vertebrate respiration

Samantha bruce
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lecture 4

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Samantha bruce
Created by Samantha bruce 2 months ago
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Question Answer
what are amniotes reptiles birds and mammals - respire through suction breathing
what muscles does the respiration in amniotes involve axial muscles
name the only vertebrate that is devoid of any specialised respiratory structures plethodintid salamander
plethodontid salamanders do not have specialised respiratory structures, why is this and how do they survive - lost longs -rely solely on cutaneous respiration they are small direct developers meaning there is no metamorphic stages
describe the inhalation of amniotes -volume of chest cavity increases and air is drawn in through low pressure
describe the exhalation of amniotes -chest cavity volume decreases -air forced out due to higher pressure
what does the use of axial muscles in the chest cavity mean for the amniotes they can still breath while their mouth is engaged - the ducal pump is still necessary in some amniotes e.g. geckos
describe reptilian lungs -paired lungs that have a higher surface area than amphibians -can undergo periods of sustained nonbreathing
describe mammalian lungs -lobed elastic structures in the thoracic cavity
what are the conducting passageways of mammalian lungs primary,secondary and tertiary bronchioles
where does majority of gas exchange in mammalian lungs take place alveoli
how are the lungs held open in mammals cartilage and smooth muscle
describe the alveoli and how they are maintained within the body around 500 million leading to a high surface area- 70-80m square held open by surfactants- these reduce the surface tension and prevents the alveoli walls attracting each other
describe lung ventilation air moves along the pressure gradient lung pressure changes are controlled by thoracic cavity volume changes lungs move with the thoracic cavity due t the pleural membrane- these attach the lungs to the chest cavity
describe volume of exchange when inhaling and exhaling - around half a litre is exchanged (500ml) while 1200ml remain in the lungs maintained and never exchanged - still high efficiency due to the Hugh surface area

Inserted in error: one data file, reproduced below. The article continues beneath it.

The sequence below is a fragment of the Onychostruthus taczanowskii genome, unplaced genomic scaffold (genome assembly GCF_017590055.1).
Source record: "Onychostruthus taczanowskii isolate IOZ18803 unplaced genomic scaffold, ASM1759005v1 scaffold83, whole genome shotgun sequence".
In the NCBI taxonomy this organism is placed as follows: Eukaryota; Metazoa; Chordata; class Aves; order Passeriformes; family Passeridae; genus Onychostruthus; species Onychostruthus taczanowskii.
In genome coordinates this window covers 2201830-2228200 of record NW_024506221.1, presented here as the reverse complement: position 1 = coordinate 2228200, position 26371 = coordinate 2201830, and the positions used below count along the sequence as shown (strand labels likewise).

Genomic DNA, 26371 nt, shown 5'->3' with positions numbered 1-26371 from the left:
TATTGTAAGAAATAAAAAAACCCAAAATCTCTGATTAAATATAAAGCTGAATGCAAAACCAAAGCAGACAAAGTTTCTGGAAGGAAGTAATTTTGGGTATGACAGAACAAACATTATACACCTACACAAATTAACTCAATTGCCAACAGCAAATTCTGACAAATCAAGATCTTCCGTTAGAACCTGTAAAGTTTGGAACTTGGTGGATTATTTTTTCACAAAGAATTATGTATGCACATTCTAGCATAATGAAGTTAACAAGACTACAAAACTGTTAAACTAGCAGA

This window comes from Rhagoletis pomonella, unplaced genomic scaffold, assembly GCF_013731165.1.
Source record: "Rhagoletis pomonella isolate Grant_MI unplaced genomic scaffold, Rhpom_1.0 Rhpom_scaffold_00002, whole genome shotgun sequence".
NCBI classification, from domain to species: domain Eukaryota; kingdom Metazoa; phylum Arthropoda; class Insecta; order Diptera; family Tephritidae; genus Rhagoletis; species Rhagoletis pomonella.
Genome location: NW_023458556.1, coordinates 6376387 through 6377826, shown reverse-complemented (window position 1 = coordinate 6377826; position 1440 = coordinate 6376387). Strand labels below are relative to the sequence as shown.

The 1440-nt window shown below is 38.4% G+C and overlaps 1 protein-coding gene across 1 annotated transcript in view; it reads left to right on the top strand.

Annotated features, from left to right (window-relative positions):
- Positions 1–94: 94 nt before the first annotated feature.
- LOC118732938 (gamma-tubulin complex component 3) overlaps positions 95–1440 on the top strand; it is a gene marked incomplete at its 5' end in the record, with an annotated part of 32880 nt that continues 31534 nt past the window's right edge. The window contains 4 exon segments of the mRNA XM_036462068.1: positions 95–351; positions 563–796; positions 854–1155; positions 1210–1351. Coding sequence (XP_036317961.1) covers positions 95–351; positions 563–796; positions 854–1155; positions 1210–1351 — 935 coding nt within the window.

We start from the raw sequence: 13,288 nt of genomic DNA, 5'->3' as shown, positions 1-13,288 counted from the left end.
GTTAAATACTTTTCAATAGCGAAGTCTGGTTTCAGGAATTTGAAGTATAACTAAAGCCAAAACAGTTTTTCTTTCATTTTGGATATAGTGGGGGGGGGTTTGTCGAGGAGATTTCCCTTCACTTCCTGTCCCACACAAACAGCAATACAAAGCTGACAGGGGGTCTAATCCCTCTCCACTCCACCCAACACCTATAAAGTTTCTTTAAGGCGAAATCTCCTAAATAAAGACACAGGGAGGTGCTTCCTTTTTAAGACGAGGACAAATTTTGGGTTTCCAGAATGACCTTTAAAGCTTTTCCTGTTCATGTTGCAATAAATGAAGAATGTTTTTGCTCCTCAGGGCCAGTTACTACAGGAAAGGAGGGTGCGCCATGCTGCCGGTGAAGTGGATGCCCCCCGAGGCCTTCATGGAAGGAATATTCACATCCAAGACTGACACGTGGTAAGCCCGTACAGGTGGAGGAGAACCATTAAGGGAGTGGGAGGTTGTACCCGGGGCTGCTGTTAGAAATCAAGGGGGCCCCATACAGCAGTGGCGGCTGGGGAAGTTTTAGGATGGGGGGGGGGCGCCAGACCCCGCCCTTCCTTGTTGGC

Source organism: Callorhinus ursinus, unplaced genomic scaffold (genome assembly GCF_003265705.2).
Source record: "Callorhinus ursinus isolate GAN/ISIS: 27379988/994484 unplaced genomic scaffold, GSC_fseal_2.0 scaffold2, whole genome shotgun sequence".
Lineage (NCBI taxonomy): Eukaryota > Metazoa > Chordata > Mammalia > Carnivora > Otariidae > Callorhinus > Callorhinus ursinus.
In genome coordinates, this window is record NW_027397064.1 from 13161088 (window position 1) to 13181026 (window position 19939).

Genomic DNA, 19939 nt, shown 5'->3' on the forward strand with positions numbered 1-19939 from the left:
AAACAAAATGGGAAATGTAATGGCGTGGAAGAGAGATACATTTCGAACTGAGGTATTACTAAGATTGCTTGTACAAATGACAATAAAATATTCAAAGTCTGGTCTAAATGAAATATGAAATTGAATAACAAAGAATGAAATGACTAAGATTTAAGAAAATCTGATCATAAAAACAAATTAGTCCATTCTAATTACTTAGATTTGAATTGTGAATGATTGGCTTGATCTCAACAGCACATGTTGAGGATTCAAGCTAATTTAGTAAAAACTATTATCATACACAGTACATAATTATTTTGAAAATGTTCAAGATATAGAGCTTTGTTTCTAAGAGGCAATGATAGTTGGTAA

describe bird lungs smaller than mammals stiff fixed to the ribcage more efficient that human lungs
how are bird lungs more efficient that human lungs associated with a system of ar sacs that are an extension of the lungs - number of sacs species dependent -usually around 4/5 on each side this is a paired lung system
compare mammalian and bird lungs mammals- lungs are expandable and ventilated by change in lung volume blind ending bags with tidal flow fresh and stale air mixing large residual volume gas exchange and ventilation occur at the same site large gas exchange surface area higher respiratory frequencies birds - lungs are stiff and ventilated by compression of air sacs flow through system unidirectional cross current blood flow = efficient extraction fresh air continuously moves through the lungs even during exhale gas exchange and ventilation at different sites larger relative surface area lower respiratory frequency (1/3 of mammals)
relate necessity to bird lung structure -high metabolic demands related to flight allows bird to fly at high altitudes
describe gills of all jawless, cartilaginous and bony fish unidirectional (tidally in lampreys) counter current blood flow
why do amphibians display the greatest diversity in respiratory structures metamorphic stages external and internal gills as larvae and simple/comples lung systems as adults -rely on cutaneous respiration party or whole e.g. lungless salamanders
describe the difference between buccal pump use in fish and amniote respiratory system mouth muscles in the fish axial muscles used in amniotes meaning that the mouth is free for other uses even during respiration